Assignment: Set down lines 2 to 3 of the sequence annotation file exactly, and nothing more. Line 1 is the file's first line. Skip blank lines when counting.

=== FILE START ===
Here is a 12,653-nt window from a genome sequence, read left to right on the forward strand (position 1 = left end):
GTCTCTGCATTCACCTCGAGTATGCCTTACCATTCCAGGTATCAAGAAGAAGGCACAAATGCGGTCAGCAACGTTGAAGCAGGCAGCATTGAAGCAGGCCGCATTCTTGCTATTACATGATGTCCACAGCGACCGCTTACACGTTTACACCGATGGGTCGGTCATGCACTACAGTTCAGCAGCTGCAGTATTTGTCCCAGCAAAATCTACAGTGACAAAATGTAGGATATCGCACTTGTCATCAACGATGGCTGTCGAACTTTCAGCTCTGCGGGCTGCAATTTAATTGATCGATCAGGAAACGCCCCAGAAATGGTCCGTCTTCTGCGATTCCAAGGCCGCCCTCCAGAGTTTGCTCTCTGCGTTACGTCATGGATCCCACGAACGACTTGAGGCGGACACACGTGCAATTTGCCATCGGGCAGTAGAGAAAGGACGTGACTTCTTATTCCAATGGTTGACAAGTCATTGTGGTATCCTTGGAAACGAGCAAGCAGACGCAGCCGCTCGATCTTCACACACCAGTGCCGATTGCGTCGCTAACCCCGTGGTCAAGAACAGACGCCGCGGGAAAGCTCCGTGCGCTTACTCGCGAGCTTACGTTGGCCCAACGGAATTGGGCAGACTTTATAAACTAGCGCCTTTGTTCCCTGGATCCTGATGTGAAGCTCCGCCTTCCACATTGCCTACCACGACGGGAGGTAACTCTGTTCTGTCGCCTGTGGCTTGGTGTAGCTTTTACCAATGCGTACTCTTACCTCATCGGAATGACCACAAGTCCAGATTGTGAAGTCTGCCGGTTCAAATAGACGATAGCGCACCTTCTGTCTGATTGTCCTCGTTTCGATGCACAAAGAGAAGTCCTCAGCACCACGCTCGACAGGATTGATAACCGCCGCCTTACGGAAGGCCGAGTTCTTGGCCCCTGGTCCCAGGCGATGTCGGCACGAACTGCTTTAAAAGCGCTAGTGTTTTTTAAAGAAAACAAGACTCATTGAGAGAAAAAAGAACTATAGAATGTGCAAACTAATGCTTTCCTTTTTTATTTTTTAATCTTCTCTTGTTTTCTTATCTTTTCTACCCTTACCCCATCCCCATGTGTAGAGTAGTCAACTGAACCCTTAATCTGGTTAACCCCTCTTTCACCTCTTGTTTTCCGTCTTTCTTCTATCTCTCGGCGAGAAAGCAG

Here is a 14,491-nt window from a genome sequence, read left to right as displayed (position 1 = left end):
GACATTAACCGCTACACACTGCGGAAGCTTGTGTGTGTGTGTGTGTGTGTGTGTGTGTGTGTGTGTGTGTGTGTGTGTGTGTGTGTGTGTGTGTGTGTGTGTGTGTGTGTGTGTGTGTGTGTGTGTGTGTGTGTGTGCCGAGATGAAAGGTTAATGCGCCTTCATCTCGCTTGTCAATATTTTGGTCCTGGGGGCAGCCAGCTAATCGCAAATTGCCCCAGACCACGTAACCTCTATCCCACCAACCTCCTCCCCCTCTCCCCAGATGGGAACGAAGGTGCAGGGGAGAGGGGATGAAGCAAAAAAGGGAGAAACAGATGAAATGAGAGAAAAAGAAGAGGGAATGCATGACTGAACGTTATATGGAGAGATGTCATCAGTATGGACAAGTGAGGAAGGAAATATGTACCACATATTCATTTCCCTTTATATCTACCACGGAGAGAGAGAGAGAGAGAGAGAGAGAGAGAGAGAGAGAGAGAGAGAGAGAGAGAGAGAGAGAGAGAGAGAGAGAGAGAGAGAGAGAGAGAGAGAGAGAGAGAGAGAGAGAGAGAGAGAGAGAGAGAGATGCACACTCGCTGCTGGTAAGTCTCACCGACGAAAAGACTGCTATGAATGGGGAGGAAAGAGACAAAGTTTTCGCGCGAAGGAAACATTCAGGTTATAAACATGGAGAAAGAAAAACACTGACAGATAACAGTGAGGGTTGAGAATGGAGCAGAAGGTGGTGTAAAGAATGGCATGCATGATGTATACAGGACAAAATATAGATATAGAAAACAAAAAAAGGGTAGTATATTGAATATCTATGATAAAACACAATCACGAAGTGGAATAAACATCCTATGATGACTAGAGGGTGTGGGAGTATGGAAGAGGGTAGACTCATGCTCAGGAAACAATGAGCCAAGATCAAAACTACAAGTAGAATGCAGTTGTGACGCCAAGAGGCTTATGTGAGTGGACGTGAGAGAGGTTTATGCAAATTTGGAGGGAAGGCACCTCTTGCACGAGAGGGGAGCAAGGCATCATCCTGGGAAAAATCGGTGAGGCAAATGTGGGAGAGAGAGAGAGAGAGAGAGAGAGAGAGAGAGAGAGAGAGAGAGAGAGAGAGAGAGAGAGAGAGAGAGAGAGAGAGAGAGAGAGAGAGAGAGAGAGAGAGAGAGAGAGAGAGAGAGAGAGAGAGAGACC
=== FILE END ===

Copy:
GTCTCTGCATTCACCTCGAGTATGCCTTACCATTCCAGGTATCAAGAAGAAGGCACAAATGCGGTCAGCAACGTTGAAGCAGGCAGCATTGAAGCAGGCCGCATTCTTGCTATTACATGATGTCCACAGCGACCGCTTACACGTTTACACCGATGGGTCGGTCATGCACTACAGTTCAGCAGCTGCAGTATTTGTCCCAGCAAAATCTACAGTGACAAAATGTAGGATATCGCACTTGTCATCAACGATGGCTGTCGAACTTTCAGCTCTGCGGGCTGCAATTTAATTGATCGATCAGGAAACGCCCCAGAAATGGTCCGTCTTCTGCGATTCCAAGGCCGCCCTCCAGAGTTTGCTCTCTGCGTTACGTCATGGATCCCACGAACGACTTGAGGCGGACACACGTGCAATTTGCCATCGGGCAGTAGAGAAAGGACGTGACTTCTTATTCCAATGGTTGACAAGTCATTGTGGTATCCTTGGAAACGAGCAAGCAGACGCAGCCGCTCGATCTTCACACACCAGTGCCGATTGCGTCGCTAACCCCGTGGTCAAGAACAGACGCCGCGGGAAAGCTCCGTGCGCTTACTCGCGAGCTTACGTTGGCCCAACGGAATTGGGCAGACTTTATAAACTAGCGCCTTTGTTCCCTGGATCCTGATGTGAAGCTCCGCCTTCCACATTGCCTACCACGACGGGAGGTAACTCTGTTCTGTCGCCTGTGGCTTGGTGTAGCTTTTACCAATGCGTACTCTTACCTCATCGGAATGACCACAAGTCCAGATTGTGAAGTCTGCCGGTTCAAATAGACGATAGCGCACCTTCTGTCTGATTGTCCTCGTTTCGATGCACAAAGAGAAGTCCTCAGCACCACGCTCGACAGGATTGATAACCGCCGCCTTACGGAAGGCCGAGTTCTTGGCCCCTGGTCCCAGGCGATGTCGGCACGAACTGCTTTAAAAGCGCTAGTGTTTTTTAAAGAAAACAAGACTCATTGAGAGAAAAAAGAACTATAGAATGTGCAAACTAATGCTTTCCTTTTTTATTTTTTAATCTTCTCTTGTTTTCTTATCTTTTCTACCCTTACCCCATCCCCATGTGTAGAGTAGTCAACTGAACCCTTAATCTGGTTAACCCCTCTTTCACCTCTTGTTTTCCGTCTTTCTTCTATCTCTCGGCGAGAAAGCAG

Here is a 14,491-nt window from a genome sequence, read left to right as displayed (position 1 = left end):